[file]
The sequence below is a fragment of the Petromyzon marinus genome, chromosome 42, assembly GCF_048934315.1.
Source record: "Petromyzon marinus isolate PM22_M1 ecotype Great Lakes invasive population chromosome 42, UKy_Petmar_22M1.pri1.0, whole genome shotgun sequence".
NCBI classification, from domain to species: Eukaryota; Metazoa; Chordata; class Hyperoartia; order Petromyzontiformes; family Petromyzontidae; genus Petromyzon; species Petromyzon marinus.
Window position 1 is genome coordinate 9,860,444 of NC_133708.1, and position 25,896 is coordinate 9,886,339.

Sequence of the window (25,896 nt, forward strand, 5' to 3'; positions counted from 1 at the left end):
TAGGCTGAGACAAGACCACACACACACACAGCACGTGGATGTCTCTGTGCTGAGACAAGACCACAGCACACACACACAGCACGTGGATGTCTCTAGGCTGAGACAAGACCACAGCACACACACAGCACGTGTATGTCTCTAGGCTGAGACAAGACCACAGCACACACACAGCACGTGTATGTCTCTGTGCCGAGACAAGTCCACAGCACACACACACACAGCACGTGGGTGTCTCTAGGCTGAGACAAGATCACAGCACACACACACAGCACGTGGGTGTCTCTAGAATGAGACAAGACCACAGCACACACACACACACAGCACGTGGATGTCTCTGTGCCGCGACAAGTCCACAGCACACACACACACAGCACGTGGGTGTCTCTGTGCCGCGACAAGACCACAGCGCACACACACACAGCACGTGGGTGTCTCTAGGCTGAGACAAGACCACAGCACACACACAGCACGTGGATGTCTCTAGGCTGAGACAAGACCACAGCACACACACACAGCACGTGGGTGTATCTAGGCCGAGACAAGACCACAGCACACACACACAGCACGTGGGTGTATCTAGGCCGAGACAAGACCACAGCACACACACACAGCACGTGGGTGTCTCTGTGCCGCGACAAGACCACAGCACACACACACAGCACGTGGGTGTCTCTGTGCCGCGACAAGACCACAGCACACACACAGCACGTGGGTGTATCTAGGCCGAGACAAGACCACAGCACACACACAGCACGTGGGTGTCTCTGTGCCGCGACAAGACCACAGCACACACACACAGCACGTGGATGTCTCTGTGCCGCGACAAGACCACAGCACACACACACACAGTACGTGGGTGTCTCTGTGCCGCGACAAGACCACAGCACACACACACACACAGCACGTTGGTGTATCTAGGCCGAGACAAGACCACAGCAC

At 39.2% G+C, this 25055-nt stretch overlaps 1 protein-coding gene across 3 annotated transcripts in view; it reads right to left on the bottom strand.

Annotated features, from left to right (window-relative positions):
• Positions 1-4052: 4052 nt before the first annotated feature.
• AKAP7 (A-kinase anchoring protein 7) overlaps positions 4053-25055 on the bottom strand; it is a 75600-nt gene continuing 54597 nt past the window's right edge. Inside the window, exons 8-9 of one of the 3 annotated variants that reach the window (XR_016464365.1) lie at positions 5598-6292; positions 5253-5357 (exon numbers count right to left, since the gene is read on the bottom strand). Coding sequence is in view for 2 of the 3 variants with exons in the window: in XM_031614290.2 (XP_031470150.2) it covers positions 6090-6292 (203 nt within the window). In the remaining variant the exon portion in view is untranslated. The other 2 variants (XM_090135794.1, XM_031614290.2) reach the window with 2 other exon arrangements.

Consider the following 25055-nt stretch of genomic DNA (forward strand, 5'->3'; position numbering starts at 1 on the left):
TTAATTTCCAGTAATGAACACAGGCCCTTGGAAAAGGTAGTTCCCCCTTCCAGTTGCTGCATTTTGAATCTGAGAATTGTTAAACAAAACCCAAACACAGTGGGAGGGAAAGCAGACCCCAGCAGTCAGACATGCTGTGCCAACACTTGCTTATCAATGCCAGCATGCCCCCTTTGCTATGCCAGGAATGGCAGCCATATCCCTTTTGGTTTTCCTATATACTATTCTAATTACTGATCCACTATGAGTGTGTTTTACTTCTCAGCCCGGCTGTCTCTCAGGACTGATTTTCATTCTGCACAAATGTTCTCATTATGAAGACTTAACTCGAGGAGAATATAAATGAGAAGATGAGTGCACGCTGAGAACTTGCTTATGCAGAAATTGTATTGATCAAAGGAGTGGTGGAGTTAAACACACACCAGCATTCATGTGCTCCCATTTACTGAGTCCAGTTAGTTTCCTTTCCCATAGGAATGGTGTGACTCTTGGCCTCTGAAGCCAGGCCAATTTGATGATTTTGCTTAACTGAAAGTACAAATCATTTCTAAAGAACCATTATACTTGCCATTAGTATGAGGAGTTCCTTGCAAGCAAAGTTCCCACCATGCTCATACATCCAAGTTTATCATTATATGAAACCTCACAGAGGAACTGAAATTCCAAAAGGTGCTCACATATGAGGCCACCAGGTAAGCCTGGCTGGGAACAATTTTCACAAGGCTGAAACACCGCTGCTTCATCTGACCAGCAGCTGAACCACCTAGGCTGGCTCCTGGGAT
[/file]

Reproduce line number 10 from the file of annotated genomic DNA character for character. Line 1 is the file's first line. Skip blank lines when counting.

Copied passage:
• AKAP7 (A-kinase anchoring protein 7) overlaps positions 4053-25055 on the bottom strand; it is a 75600-nt gene continuing 54597 nt past the window's right edge. Inside the window, exons 8-9 of one of the 3 annotated variants that reach the window (XR_016464365.1) lie at positions 5598-6292; positions 5253-5357 (exon numbers count right to left, since the gene is read on the bottom strand). Coding sequence is in view for 2 of the 3 variants with exons in the window: in XM_031614290.2 (XP_031470150.2) it covers positions 6090-6292 (203 nt within the window). In the remaining variant the exon portion in view is untranslated. The other 2 variants (XM_090135794.1, XM_031614290.2) reach the window with 2 other exon arrangements.